The start of a new year brings the opportunity for everybody to start afresh. New Year resolutions are common; it’s natural for people to want to adopt new habits at the beginning of a new year, hoping it’ll help them become a ‘new’ version of themselves. But very few actually stick to their resolutions, and it’s even become a common joke to say that it’s a new year’s resolution that will be abandoned in a few weeks.
While we continue with this annual tradition, have you ever wondered – when was the first new year resolution made? How did it become an annual ritual for the entire world?
Let’s take a walk down the lanes of history and learn about the surprising origins of the new year’s resolution.
New year resolutions can be traced back to Babylonian times! However, their resolutions didn’t consist of healthy eating or travelling more. According to some historians, Babylonians would start their year with vows of loyalty to their king and promises to repay their debts in 2,000 BC. It was also a time to return any borrowed agricultural equipment, which was a common practice of sharing in the agrarian civilisation. Ancient Babylonians believed that sticking to these resolutions would get you into the good books of the gods for the rest of the year.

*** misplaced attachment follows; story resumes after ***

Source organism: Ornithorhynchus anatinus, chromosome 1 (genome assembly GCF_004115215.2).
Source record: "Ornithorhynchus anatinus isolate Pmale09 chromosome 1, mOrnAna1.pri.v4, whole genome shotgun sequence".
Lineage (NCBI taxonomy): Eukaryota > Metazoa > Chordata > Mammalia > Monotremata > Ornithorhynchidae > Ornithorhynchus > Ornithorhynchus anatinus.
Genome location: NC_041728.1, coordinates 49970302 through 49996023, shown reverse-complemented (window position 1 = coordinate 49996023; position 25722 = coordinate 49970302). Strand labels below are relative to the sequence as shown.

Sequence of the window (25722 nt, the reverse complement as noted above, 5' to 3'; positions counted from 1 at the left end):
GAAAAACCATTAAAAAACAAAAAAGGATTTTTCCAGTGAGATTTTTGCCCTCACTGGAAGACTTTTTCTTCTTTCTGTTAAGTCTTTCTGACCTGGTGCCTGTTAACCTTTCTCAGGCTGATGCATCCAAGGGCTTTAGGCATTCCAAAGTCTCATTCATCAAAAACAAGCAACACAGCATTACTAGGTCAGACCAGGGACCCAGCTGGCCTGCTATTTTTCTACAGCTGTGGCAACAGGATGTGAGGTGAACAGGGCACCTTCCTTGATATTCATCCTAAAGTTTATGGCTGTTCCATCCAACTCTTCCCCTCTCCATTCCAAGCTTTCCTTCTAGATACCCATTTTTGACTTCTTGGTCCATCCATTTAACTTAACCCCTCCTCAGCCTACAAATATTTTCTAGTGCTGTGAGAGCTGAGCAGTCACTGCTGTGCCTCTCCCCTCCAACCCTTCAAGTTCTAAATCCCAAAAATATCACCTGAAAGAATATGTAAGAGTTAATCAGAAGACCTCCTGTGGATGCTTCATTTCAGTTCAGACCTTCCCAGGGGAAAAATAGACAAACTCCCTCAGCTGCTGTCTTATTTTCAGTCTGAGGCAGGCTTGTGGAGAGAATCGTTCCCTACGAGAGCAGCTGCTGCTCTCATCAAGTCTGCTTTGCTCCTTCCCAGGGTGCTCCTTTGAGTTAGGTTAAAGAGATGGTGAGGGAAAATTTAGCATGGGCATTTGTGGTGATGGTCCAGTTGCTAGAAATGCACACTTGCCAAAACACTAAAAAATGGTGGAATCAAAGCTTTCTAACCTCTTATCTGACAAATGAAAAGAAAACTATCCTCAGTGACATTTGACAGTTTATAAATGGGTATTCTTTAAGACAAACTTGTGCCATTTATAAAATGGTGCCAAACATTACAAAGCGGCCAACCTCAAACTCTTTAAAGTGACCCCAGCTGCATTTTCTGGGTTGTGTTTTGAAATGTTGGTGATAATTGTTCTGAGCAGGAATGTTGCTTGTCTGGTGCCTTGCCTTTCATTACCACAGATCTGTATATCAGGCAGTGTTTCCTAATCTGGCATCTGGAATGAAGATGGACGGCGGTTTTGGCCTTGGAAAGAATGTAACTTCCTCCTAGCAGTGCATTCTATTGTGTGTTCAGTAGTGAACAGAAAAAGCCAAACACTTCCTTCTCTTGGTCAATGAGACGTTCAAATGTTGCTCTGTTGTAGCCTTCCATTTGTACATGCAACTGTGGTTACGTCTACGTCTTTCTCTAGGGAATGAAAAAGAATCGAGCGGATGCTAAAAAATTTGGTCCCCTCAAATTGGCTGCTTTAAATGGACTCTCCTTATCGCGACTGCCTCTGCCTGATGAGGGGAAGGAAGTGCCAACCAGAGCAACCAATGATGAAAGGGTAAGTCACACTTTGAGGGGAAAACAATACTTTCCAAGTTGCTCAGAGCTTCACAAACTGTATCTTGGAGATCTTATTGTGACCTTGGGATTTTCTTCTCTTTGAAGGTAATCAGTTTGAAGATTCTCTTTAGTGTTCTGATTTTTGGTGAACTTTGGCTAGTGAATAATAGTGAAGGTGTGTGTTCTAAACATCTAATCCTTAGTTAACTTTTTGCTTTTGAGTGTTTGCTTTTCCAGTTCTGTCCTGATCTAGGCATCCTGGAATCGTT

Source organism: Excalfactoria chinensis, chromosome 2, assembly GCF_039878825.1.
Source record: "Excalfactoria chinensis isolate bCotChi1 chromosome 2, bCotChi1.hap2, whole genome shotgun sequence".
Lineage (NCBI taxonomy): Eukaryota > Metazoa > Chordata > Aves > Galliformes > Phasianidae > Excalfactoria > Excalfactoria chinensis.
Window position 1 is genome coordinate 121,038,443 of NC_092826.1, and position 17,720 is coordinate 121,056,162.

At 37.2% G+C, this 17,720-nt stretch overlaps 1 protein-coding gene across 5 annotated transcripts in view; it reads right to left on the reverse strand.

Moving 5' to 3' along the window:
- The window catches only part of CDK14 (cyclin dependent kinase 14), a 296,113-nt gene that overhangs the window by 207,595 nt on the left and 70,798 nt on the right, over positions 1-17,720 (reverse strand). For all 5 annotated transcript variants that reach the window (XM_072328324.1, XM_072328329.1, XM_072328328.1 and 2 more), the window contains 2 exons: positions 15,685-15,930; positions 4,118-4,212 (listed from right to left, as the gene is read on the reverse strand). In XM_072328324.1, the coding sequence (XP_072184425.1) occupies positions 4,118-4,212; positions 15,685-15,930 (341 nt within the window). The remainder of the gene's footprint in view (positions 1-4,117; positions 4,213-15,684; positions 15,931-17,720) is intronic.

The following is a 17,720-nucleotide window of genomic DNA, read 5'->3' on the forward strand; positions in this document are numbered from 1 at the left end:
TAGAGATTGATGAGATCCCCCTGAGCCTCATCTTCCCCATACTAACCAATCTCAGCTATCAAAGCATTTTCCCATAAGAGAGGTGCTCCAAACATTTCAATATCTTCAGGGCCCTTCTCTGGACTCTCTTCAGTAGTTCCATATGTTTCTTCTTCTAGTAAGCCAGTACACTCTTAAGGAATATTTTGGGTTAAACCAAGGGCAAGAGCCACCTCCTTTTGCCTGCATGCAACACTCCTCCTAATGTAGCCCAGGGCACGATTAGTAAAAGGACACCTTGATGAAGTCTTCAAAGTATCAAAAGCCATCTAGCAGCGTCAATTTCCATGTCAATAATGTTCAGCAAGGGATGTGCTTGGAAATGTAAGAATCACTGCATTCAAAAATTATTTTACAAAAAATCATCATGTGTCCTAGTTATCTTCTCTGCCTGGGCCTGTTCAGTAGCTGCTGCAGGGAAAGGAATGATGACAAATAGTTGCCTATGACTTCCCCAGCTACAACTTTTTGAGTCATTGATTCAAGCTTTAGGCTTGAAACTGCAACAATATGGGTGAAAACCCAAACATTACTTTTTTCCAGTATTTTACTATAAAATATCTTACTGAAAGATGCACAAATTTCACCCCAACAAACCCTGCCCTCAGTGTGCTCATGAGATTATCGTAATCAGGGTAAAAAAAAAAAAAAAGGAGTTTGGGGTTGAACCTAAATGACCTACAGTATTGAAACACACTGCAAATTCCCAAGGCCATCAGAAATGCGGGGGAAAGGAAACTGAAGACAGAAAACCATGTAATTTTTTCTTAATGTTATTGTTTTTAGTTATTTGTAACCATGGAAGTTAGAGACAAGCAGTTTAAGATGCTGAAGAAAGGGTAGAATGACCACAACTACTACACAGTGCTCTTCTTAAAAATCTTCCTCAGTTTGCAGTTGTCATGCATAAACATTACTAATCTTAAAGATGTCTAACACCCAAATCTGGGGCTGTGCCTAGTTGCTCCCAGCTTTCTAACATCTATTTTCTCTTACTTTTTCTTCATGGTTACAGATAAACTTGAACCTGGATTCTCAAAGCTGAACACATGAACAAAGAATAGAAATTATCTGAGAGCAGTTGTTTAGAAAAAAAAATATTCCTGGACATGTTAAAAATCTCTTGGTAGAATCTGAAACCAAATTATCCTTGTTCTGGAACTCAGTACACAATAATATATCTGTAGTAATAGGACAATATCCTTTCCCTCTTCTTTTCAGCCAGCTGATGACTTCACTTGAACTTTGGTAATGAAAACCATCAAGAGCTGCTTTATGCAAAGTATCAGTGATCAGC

The tradition continued into the Middle Ages (500 – 1500 AD) when knights in Europe would pledge their allegiance to the king and renew their vows of chivalry and courage. It is believed that they did this by placing their hands on a peacock and taking their oaths, but this claim still needs to be confirmed.
In 1582, when the Gregorian calendar was adopted, the 1st of January became the start of the new year, and resolutions continued but changed in nature. Religion started featuring heavily in these resolutions. For example, Protestants would pledge allegiance to their God and take vows of strict moral obedience.
However, early in the 1800s, resolutions became jokes as they were circulating around the world. Newspapers and magazines would publish satirical resolutions that ridiculed politicians and local customs.
Fast forward to 4,000 years of the present time, the tradition of making resolutions, breaking them and joking about them continues! Irrespective of whether resolutions are fulfilled, it’s a fun ritual that gives us hope for the future.
What are your new year’s resolutions? Let us know in the comments.
Learn about the fascinating history of other traditions in ‘Did You Know?’:
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